Webster’s dictionary defines boredom as “the state of being weary and restless through lack of interest.” That doesn’t sound very fun, and anyone that has ever been bored can confirm that it isn’t.
Boredom can strike anywhere: on a long car trip, during a seemingly endless work meeting, or even on a weekend morning when we have nothing planned.
We don’t think much of boredom as a feeling: it’s just something we have to get rid of as fast as possible. Personally, I think we have a lot left to learn about boredom, both in our attitude towards it and what it can bring to our lives.
Fear of boredom
I consider myself an active person. I may not be a workaholic, but I like to keep my schedule full.
Boredom is an unfamiliar feeling for me, and as a result, I don’t know how to deal with it. Not only do I keep myself busy, it’s also very easy for me to get sucked into things: hell, I once spent a whole Sunday on a thousand-piece puzzle and had a blast! On the rare instances when boredom does creep in, I feel like I did something wrong to get there.
As someone with a history of mental illness, there’s another reason I'm uncomfortable with being bored. Boredom creates a gap in my day, an opening for negative thoughts and obsessive worries to crawl into. At one point, the tiniest twinge of boredom I felt was followed by a wave of panic.
Whenever I get bored, I feel like I must've done something wrong.
While not everyone has a crippling fear of being bored, many of us feel guilty for it. After all, we live in an exciting, stimulating world. How dare we be bored when we have so many things to do, and so many resources at hand?
Boredom is a privilege
We guilt-trip ourselves for feeling bored because we think that boredom comes from a place of privilege. There’s this underlying belief that boredom happens when we already have everything we need. So we lounge in the comfort of our warm homes, complaining that we’re “sooooo booooored.”
Because our society is obsessed with productivity, we’re encouraged to have jam-packed schedules. No free time = no time to get bored. Proponents of “hustle culture” spread the idea that only “slackers” can afford the luxury of boredom.
These feelings are justified - to a degree. Feeling bored requires safety, comfort, and free time: if we’re lucky enough to have those things, we shouldn’t take them for granted. But gratitude isn’t about beating ourselves up. And if being bored is a privilege, we shouldn’t waste it by wallowing in guilt.
A source of creativity and new ideas
Being bored often feels like a huge waste of time, but it can actually help you get things done. Studies have shown that boredom leads to more creativity and better problem-solving skills. Think about it: how many times have you struggled over a difficult assignment, only to later have a “eureka!” moment while daydreaming mindlessly?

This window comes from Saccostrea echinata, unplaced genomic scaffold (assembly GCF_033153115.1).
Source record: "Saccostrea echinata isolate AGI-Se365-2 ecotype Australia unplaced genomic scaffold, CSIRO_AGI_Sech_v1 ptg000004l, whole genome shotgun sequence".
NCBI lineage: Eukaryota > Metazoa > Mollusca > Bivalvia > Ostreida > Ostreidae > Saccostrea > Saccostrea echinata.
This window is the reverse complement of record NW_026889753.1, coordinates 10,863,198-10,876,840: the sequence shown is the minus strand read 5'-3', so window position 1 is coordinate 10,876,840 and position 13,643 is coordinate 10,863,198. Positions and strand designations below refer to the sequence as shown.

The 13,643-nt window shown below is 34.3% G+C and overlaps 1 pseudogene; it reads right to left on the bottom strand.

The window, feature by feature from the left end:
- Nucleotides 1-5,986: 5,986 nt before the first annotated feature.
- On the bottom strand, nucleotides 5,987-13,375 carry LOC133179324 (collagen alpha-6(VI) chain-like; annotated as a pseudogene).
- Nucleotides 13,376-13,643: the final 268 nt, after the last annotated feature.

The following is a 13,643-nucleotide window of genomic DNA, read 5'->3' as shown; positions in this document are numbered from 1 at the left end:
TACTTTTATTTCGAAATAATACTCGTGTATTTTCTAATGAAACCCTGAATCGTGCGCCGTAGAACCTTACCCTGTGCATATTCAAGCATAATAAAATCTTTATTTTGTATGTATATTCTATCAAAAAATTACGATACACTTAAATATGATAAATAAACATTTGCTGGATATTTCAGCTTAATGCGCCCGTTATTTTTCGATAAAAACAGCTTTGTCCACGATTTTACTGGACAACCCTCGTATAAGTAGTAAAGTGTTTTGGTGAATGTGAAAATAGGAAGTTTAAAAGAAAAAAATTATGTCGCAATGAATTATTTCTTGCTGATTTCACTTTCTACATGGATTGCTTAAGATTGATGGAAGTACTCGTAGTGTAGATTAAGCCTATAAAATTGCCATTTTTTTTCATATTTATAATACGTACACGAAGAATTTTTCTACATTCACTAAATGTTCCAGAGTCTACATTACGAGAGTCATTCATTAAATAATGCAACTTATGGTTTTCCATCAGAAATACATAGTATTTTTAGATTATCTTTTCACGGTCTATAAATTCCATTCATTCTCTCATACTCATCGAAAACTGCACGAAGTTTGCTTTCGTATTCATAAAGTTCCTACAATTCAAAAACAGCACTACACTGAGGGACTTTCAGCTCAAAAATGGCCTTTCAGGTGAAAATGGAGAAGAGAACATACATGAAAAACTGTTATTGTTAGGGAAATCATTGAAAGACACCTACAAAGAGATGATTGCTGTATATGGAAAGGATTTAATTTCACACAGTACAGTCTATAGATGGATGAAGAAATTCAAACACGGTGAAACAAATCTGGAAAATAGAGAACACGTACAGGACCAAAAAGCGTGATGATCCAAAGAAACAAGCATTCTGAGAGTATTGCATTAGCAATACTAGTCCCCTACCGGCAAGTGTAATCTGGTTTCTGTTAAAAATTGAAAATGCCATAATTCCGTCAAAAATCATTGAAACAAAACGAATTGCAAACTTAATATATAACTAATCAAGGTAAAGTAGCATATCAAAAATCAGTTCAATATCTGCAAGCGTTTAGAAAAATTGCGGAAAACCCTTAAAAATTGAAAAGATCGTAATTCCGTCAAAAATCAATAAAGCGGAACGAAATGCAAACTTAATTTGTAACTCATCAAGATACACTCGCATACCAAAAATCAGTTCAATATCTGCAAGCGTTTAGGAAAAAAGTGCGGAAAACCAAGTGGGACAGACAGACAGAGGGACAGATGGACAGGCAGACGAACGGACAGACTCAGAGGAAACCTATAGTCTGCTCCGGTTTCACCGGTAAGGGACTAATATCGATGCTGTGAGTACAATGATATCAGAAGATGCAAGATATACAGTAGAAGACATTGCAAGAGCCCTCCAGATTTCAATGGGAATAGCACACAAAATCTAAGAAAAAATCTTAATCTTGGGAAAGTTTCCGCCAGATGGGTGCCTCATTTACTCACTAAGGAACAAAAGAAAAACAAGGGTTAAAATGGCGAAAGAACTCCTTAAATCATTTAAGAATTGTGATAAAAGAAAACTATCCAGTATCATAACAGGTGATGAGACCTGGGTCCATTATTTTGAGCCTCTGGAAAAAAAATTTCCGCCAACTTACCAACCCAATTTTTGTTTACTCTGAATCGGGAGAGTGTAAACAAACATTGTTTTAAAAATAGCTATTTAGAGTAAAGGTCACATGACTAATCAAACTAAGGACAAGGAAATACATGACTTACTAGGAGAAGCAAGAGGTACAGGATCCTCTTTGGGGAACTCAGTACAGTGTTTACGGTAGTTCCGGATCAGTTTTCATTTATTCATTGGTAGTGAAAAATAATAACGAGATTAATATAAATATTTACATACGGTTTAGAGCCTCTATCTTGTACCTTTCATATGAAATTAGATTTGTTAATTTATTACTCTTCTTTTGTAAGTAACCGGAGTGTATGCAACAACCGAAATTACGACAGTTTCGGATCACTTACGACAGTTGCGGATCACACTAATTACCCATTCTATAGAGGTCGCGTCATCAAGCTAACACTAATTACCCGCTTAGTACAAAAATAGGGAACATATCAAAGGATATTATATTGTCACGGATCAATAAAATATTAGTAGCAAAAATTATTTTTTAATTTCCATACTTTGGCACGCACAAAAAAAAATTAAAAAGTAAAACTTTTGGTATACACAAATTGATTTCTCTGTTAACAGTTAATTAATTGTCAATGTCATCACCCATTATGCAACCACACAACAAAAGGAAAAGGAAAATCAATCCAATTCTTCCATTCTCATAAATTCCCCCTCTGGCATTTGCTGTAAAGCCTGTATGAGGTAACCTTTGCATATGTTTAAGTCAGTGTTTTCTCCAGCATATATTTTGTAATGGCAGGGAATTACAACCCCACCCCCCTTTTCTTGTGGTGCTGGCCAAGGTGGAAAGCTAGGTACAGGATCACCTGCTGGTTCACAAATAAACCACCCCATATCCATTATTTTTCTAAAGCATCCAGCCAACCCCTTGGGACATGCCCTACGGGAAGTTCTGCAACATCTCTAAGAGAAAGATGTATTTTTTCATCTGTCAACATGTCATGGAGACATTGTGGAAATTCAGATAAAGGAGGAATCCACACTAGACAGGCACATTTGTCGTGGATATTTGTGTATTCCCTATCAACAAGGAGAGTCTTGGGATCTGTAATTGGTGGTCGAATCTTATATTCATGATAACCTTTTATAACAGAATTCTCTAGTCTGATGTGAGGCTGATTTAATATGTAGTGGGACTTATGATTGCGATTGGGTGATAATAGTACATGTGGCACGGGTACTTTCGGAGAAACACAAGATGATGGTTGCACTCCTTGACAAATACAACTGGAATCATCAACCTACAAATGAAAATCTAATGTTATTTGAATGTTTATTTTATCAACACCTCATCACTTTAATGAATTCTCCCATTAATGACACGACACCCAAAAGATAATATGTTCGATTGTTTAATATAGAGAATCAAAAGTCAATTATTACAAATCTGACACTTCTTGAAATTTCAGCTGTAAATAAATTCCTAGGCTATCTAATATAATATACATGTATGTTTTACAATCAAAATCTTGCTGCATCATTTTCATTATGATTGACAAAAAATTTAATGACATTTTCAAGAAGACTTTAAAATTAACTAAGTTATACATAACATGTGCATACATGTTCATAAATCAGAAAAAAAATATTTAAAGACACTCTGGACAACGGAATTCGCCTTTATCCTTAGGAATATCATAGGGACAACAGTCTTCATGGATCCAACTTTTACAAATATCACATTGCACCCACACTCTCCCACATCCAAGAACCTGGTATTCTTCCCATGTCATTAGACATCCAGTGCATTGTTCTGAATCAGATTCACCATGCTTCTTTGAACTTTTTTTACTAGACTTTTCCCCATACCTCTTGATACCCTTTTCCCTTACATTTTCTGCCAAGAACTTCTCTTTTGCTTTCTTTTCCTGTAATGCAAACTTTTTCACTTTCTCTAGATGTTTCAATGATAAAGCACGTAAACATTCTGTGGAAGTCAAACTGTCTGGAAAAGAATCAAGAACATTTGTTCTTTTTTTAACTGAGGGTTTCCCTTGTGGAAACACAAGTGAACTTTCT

We're so used to pursuing excitement and fun, that chasing after boredom feels like going against our natural instincts.
In order to get truly bored, go for activities that won't fully engage your mind. If you're the type of person who gets restless doing absolutely nothing (I know I am), swimming laps in the pool can be a good stepping-stone to boredom: it's familiar, repetitive, and gives your mind plenty of space to wander.
Above all else, try to resist the urge to seek stimulation. In our modern world, we're surrounded by distractions that make constant bids for our attention. Unplug from your phone, don't listen to music: your brain will have no choice but to turn to its own internal resources.
I'm not saying that getting bored is the answer to all of life's problems. But next time you find yourself agonizing over a work project or an essay to write, consider boredom as an option: you just might get some unexpected results.
Time to switch things up
Boredom can also be a sign that your routine has gone stale and that it’s time to bring something new into the mix. When we get stuck in a rut, boredom pushes us out of our comfort zone.
I remember feeling lonely and bored on my first weekend in college: I agreed to get brunch with two other freshmen because hey, what the hell. They’re now great friends of mine, and I’m really grateful that I happened to be bored that Sunday morning.
If I had never been bored, my life would probably have always stayed the same. And boy, does that sound boring.
Of course, it’s difficult to see boredom as a source of exciting new opportunities when you’re actually experiencing it. Being bored has never been, and never will be a pleasant feeling. But it is an integral part of the spectrum of human emotions, for better and for worse. Let’s make sure we don’t forget about the better part, shall we?